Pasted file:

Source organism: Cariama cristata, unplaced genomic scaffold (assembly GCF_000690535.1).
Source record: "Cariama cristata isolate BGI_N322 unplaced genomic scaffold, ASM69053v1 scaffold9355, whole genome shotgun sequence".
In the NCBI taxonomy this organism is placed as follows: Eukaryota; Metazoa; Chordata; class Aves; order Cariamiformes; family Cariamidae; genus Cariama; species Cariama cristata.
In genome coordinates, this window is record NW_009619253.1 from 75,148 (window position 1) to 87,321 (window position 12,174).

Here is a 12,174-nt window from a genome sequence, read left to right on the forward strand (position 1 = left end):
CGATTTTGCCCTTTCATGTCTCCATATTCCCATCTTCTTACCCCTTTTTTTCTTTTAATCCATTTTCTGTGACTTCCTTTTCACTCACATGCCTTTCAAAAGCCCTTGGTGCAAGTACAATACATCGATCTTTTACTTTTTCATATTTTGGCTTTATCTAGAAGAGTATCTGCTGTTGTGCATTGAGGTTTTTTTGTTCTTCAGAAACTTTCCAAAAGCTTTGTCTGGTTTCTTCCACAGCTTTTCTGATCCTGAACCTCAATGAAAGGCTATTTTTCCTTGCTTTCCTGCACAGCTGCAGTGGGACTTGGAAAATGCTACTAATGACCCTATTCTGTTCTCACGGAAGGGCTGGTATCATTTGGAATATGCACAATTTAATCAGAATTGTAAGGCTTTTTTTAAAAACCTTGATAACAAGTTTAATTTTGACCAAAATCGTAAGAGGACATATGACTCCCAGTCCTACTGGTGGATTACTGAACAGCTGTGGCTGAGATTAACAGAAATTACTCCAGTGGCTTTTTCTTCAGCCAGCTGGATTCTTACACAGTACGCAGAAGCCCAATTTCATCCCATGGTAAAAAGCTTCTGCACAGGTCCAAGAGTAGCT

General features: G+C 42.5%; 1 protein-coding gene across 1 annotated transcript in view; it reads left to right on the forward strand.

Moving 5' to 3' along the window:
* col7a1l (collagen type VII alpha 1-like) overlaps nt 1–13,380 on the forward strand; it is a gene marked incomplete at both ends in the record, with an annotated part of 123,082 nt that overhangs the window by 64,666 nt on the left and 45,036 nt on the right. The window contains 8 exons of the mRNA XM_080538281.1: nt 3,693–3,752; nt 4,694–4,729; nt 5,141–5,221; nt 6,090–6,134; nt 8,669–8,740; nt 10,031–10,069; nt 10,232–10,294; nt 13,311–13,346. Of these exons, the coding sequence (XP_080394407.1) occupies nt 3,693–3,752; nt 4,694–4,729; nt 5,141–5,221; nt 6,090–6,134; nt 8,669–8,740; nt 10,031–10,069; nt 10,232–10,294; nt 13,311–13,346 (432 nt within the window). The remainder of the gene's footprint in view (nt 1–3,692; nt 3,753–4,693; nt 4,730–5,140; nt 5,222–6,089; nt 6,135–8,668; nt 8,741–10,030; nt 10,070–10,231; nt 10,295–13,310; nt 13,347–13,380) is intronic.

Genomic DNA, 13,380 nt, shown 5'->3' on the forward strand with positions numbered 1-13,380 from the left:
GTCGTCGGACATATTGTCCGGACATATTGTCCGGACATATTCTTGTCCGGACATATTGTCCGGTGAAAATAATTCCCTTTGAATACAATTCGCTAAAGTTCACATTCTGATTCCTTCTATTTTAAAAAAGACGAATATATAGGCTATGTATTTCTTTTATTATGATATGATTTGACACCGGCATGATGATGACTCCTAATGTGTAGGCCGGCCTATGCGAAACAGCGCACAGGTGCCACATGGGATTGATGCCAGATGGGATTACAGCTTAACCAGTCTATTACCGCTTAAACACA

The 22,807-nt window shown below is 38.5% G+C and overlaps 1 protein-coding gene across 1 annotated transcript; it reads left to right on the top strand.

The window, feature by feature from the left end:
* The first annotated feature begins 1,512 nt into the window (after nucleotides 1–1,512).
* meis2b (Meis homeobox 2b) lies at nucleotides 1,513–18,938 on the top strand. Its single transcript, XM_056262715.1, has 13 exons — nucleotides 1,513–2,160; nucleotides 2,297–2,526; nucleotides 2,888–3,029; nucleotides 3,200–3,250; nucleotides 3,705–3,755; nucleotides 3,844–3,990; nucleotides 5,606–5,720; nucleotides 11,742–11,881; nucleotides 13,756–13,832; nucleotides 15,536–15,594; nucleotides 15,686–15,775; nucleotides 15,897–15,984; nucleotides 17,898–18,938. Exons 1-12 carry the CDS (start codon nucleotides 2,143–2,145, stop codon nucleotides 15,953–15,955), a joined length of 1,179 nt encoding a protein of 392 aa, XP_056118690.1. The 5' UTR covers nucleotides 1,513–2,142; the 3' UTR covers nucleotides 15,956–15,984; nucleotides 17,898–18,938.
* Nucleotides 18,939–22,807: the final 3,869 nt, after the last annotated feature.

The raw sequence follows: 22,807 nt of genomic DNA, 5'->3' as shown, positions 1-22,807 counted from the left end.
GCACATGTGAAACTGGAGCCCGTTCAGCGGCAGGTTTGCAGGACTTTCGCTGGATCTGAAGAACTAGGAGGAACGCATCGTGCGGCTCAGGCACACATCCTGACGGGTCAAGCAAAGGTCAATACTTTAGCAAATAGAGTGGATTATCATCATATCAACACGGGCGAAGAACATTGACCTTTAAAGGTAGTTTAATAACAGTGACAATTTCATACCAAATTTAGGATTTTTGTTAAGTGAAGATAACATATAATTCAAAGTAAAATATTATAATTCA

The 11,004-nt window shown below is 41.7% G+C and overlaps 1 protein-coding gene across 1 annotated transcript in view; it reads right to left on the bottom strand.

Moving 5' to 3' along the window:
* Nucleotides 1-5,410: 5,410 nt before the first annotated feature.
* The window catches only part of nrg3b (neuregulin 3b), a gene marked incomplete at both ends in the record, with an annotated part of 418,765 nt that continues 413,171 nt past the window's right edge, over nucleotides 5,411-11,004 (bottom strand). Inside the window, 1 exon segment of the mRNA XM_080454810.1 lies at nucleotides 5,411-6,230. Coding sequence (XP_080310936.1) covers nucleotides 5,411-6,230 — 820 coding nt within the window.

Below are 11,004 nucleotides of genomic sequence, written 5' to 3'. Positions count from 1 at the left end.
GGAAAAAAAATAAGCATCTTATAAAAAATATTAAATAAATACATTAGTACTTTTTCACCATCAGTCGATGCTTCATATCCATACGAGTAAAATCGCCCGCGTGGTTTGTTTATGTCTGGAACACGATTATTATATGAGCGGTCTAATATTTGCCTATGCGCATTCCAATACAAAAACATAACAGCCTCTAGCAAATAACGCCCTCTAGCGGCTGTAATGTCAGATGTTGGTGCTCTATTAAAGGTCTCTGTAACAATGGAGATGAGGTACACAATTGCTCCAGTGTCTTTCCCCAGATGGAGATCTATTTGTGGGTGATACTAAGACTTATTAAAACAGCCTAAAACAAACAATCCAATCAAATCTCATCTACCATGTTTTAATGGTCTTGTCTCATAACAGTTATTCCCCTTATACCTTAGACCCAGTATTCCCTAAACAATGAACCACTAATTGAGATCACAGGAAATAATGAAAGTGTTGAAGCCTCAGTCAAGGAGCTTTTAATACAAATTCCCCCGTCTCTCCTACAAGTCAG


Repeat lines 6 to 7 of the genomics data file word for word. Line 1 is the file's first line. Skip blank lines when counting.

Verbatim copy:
CGATTTTGCCCTTTCATGTCTCCATATTCCCATCTTCTTACCCCTTTTTTTCTTTTAATCCATTTTCTGTGACTTCCTTTTCACTCACATGCCTTTCAAAAGCCCTTGGTGCAAGTACAATACATCGATCTTTTACTTTTTCATATTTTGGCTTTATCTAGAAGAGTATCTGCTGTTGTGCATTGAGGTTTTTTTGTTCTTCAGAAACTTTCCAAAAGCTTTGTCTGGTTTCTTCCACAGCTTTTCTGATCCTGAACCTCAATGAAAGGCTATTTTTCCTTGCTTTCCTGCACAGCTGCAGTGGGACTTGGAAAATGCTACTAATGACCCTATTCTGTTCTCACGGAAGGGCTGGTATCATTTGGAATATGCACAATTTAATCAGAATTGTAAGGCTTTTTTTAAAAACCTTGATAACAAGTTTAATTTTGACCAAAATCGTAAGAGGACATATGACTCCCAGTCCTACTGGTGGATTACTGAACAGCTGTGGCTGAGATTAACAGAAATTACTCCAGTGGCTTTTTCTTCAGCCAGCTGGATTCTTACACAGTACGCAGAAGCCCAATTTCATCCCATGGTAAAAAGCTTCTGCACAGGTCCAAGAGTAGCT

General features: G+C 42.5%; 1 protein-coding gene across 1 annotated transcript in view; it reads left to right on the forward strand.